Home GRCC GRCC students talk about the border wall and the government shutdown

GRCC students talk about the border wall and the government shutdown

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President Donald Trump participates in a healthcare roundtable event in the Roosevelt Room the White House Jan. 23, 2019 in Washington, D.C. (Olivier Douliery/Abaca Press/TNS)


By Lillian Linscott

The government shutdown became the longest in U.S. history as it ended on its 35th day. The shutdown began when President Donald Trump called for the building of a wall between the United States and Mexico. The United States Congress did not wish to approve the funds for the wall.

Because of this shutdown, those working in government positions such as homeland security, mail deliverers, law enforcement and many more have been going to work without being paid.

Students at Grand Rapids Community College talked to The Collegiate about their thoughts on the shutdown and the wall. Every student we spoke to displayed a dislike for the occuring events.

“Trump is not considering what it is doing to the country, employees are suffering, it’s quite sad,” said Abby Skidmore, 21, of Ada. “The Statue of Liberty in my opinion embodies hope, the flame of liberty. Trump is kinda making the statue look like a person with a baseball bat saying ‘if you fit the requirement you can come in, but if you don’t fit the requirement we are going to bop you on the head and send you home.’”

When posed the question of what students would do if they were in a situation in which they could solve the problem, students responded with similar solutions.

“I would swat Trump over the head with a newspaper, sit him down and tell him to stop being childish,” Skidmore said.

Rachael Konyndyk, 18, of Grand Rapids said, “It seems like he is letting us down. (The wall is) not worth it, the wall itself is excessive, good for control, but altogether unnecessary, it’s unfair. If I was president, I’d hope I had the necessary knowledge. Trump needs to be more informed and open minded. He needs to accept others ideas and work together.”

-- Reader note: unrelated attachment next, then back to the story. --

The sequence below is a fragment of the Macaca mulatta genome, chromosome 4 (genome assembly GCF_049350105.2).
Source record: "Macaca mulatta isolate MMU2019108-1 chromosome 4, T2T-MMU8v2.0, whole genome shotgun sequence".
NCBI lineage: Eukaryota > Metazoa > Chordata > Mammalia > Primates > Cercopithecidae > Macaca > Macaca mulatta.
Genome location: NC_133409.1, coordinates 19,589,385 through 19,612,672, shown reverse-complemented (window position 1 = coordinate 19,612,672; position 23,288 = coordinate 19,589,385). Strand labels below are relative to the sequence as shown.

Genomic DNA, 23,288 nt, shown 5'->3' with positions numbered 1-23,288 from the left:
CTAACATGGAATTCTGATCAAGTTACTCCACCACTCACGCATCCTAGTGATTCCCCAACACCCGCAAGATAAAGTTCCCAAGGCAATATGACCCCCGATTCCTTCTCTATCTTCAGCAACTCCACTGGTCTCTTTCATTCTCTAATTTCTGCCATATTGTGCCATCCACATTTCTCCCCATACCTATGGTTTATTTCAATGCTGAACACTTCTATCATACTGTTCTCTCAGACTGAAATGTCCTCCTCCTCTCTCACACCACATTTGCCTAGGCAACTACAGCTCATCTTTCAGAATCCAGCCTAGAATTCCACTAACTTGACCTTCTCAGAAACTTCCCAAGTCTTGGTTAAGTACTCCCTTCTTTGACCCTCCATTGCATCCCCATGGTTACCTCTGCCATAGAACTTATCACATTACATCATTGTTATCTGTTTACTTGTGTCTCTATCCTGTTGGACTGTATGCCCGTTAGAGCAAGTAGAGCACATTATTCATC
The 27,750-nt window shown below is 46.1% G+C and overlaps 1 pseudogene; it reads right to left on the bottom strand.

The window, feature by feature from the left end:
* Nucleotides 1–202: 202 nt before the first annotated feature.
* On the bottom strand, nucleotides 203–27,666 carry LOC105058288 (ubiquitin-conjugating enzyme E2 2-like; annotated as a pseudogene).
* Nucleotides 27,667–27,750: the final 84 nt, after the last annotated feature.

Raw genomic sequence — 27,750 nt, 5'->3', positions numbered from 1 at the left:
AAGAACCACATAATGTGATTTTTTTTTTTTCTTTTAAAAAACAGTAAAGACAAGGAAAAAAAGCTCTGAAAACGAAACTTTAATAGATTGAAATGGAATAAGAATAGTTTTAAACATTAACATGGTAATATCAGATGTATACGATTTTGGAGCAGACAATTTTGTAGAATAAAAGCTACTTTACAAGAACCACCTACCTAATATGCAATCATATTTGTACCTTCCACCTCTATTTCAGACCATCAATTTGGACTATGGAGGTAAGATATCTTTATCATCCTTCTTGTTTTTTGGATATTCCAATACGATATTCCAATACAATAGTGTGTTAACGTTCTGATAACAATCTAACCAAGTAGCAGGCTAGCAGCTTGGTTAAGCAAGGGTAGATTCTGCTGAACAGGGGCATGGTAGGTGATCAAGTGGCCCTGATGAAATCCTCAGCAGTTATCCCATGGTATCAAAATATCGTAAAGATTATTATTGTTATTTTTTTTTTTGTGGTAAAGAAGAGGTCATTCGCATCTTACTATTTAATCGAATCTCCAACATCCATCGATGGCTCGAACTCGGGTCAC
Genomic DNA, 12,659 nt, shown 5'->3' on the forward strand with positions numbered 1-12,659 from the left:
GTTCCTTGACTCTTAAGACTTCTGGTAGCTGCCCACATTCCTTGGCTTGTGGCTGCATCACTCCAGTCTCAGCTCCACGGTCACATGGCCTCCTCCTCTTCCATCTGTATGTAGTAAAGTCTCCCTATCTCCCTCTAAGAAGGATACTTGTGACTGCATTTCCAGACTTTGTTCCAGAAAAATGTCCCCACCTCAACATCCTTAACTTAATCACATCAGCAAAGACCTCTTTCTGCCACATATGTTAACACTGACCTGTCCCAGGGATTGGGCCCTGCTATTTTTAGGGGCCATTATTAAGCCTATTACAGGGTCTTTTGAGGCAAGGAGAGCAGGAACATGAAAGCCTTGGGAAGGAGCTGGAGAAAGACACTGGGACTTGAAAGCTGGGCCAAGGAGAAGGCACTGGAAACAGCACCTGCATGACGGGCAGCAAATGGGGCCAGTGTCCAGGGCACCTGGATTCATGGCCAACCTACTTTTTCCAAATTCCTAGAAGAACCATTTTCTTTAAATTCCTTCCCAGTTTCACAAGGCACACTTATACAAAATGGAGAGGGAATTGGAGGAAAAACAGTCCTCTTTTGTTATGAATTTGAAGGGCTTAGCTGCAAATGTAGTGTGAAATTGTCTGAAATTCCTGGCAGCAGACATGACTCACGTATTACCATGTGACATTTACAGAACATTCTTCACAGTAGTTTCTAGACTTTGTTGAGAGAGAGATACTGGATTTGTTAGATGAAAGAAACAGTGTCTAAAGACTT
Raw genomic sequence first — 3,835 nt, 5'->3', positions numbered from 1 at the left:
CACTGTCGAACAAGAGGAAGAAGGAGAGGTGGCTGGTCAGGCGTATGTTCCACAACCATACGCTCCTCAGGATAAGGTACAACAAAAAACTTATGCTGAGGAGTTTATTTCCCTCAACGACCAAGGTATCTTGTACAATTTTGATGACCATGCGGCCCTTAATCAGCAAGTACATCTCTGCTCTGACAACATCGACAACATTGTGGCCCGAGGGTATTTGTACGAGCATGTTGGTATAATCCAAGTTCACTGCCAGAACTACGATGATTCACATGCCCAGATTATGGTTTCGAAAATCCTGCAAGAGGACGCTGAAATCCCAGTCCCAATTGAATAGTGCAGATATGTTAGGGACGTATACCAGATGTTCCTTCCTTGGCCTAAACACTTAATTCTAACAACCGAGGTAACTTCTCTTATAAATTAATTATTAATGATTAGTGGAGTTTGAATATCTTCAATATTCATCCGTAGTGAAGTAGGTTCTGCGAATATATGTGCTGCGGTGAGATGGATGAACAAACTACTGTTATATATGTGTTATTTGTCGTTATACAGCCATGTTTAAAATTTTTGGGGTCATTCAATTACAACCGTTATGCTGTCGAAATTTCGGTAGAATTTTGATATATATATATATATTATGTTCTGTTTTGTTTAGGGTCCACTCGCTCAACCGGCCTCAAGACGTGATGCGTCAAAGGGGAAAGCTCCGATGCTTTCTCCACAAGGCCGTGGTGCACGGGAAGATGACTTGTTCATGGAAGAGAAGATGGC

Before the government shutdown, some students had been either for the wall or on the fence about the topic. However the longer it stretched out and the more people it affected these students have changed their minds. Ivan Lopez-Arreaga, 19, of Detroit is one of these students, he said it seemed unnecessary at this point.

“Not worth it (the wall), it’s like Trump is throwing a tantrum,” Lopez-Arreaga said. “The wall itself really won’t do much, it’s what it signifies that truly matters. I kinda agree with impeachment at this point because it seems really unnecessary and immature for the president to shut down the government.”

More and more stories are being shared about people’s lives being affected, some are family or friends of GRCC students.

“My uncle is an ambassador of trade, and he’s not getting paid but is still going to work,” said Emma Edlund, 18, of Grand Rapids. “(The shutdown) needs to be stopped…people need to get paid.”

GRCC student Gabriella Sanchez, 18, of Grand Rapids, also has family members being affected by the government shutdown.

“The shutdown is kinda stupid,” Sanchez said. “We need the wall for protection, but there is no point of trying to fix it in one year. My thought is that we don’t need it, there is a lot of other stuff going on. I have friends and family in the military, they go on missions with no pay. The president is wanting the wall, but everyone else is saying to stop. I would make the president think and pay attention.”

Collegiate staffers Molly Mills and Yesenia Santos-Flores contributed on this story.

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